My New Life on a Boat


-----My name is Teddy, or at least that's what my friends call me. (My real name is Theodore Alyosious Bear, but I don't ever use that name). I am a traveling teddy bear, and my home is in Mrs. Rolfing's classroom in Rochester, MN.

-----In April, 2005, I was sent by friends who live in the San Juan Islands of the State of Washington to their friends who were traveling in the State of Tennessee. They live a different kind of life -- they live on a boat!



----You learn something new every day, or so Mrs. Rolfing says. Well, just like her students, I've been learning LOTS more than just one thing every day. For instance, I learned, on my first day here in Tennessee, that some folks are nomads. Well, maybe I'm a nomad, too, with all my traveling, but I DO have a home back in the classroom. Some folks have no house, or at least not like you might think a house should be. Anyway, these folks I am with have not lived in a house for almost twenty years. They used to be teachers. Maybe that's what makes them a little different (no offense, Mr. Rolfing). These folks live on a BOAT!

-----So, when I came to travel with them I discovered that they ONLY travel and that their travel is on a boat! Now, it's not a very big boat. It is only twenty-two feet long. Not much longer than some of the cars your parents own. But, they have everything on their boat. They have a kitchen, where they cook. A bed where they sleep. A nice heater. A shower with water heated by the sun. And a toilet. Almost everything your house has-- they just don't have much space -- and their 'house' floats.

----------The first thing I had to do was find out where I was and where I would be going. Fortunately, they had a Cruising Guide of the Tennessee River so I could find our route. It took a lot of reading in the guide, since it talked about anchorages and locks -- it took even longer for me because I didn't know what an anchorage was and the only lock I had heard about was for my friend's bike.

-----Tennessee is in the southeastern United States. The eastern side of the state is wrinkled by the Appalachian Mountains. Here in Tennessee, folks call the mountains The Great Smoky Mountains, and they are a national park. The Tennessee River begins in those mountains and flows westerly and northerly into the Ohio River and then into the Mississippi River. My part of this journey was to travel up the river with my new friends, El and Bill.

Looking At The Smoky Mountains

-----One of my first jobs, was to learn how to steer this boat. Here I am at the steering wheel, but it's a little hard for me to see where I'm going. Those dials in front of me tell me about the motor, but nothing about my speed like those in your car. The black boxes on the top show maps and where we are located on the maps. They use satellites to tell where the boat is -- something called GPS -- and it's neat, since we always know where we are -- even in a fog, or at night. The boat steers easily and even I can do it. I'll bet you kids would love to drive it.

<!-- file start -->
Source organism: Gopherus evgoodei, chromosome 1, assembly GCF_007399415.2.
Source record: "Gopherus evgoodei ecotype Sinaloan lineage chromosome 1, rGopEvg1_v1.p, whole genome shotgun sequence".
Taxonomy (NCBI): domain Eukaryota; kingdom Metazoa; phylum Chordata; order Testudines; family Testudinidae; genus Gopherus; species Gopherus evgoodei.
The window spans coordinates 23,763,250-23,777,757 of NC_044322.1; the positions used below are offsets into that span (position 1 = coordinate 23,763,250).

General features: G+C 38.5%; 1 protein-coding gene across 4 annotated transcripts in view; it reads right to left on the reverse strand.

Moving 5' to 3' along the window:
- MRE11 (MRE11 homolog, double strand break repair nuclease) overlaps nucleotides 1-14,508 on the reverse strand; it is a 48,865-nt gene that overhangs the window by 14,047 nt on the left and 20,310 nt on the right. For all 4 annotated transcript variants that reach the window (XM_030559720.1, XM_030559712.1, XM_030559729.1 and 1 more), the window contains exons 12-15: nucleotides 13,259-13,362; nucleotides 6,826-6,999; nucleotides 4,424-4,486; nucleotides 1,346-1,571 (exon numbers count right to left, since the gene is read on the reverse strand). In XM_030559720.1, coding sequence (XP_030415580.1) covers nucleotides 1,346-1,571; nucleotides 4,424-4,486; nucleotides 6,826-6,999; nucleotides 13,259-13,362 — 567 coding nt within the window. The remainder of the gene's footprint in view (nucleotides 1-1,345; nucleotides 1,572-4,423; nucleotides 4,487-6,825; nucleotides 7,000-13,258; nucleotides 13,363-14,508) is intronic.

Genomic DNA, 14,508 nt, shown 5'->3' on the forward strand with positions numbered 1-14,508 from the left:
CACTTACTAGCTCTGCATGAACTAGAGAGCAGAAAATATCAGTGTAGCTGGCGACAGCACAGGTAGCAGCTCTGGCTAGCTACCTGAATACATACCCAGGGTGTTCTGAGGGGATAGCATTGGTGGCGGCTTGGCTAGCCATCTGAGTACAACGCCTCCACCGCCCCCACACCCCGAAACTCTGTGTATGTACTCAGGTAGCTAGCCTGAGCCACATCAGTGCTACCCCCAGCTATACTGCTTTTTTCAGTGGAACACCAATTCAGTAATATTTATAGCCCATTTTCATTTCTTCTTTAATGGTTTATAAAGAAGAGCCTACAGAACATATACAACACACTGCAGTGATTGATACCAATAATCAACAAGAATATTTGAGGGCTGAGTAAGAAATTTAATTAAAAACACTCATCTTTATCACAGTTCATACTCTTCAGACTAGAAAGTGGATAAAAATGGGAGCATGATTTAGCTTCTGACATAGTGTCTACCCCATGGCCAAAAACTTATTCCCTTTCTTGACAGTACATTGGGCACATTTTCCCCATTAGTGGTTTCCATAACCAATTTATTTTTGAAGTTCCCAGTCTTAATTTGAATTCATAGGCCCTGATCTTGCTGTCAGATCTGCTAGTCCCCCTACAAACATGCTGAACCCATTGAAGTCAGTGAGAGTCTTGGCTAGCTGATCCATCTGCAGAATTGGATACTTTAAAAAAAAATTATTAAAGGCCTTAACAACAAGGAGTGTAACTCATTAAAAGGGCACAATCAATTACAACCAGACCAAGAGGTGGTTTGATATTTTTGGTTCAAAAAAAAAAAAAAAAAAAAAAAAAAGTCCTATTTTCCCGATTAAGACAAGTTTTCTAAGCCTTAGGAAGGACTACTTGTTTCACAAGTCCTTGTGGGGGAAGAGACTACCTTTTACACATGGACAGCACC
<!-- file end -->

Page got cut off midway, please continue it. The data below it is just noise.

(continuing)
-----To make the boat go forward, you push the levers near my right hand forward. The farther you push them, the faster you go. If you pull them backwards, the boat goes backwards and, again, the farther back the levers the faster it goes backwards. The boat has two engines, so there are two levers. Easy isn't it?

-----We talk to other boats using our marine radio. The picture below shows me chatting with another boat. That is the microphone in my right hand. You push a button on the mike to talk, and let go to listen.

-----We also have a very small television and a small regular radio to watch or listen to shows in the evening. But, mostly we read about where we are going the next day or just read a good book. We are tired at the end of the day, so go to bed very early and get up at the morning's first light. I like to sit in the cockpit and listen to the birds waking up, calling to each other. I have seen Eagles, Cardinals, and many Crows. At night, sometimes I hear an Owl.

-----We eat well on board. We have fruit and vegetables many meals, and cook our food on a small stove that burns kerosene for fuel. The top lid of the stove drops over the stove. It has a fan inside and it blows hot air off the stove to keep our cabin nice and warm on the cold mornings. The last picture show the sink where I wash the dishes.


-----The pictures below show me in my new everday life as a cruising boater. I love this kind of living. Every night, the boat rocks like you are in a cradle. It's a great life, but I miss my friends in Mrs. Rolfing's class, so will be heading back home soon.


I enjoy watching the world go by (above)

--- ---

My BIG cousin at the Indian museum; I'm a birdwatcher; And see me kicked back on MY boat?


Studying some early American history at Tellico Blockhouse. And, I'm looking down their well. Isn't my reflection in the water neat?


These are navigationiInstruments: A GPS (that says we're going 5.5 knots. The Black triangle on the screen is on our location on the river) and a radar, that can see through the night and through fog (That's the radar screen inside and the dome is our radar receiver on the roof of our cabin)


That little gizmo can be turned. We are going upstream when the red marker is on the right. We must leave those red navigation marks in the river on our right, going upstream. If we go on the wrong side, we might hit the bottom in shallow water.


On my last day on the river, we went to an Indian museum. That night I used the boat computer to write this story.


Then I was so tired, I crawled Into my berth and went to sleep (Does your bedroom have a hatch overhead to look outside? Mine on the boat does, and I can even stand up, open it, and look around)

Goodnight! See you soon!



Top | Home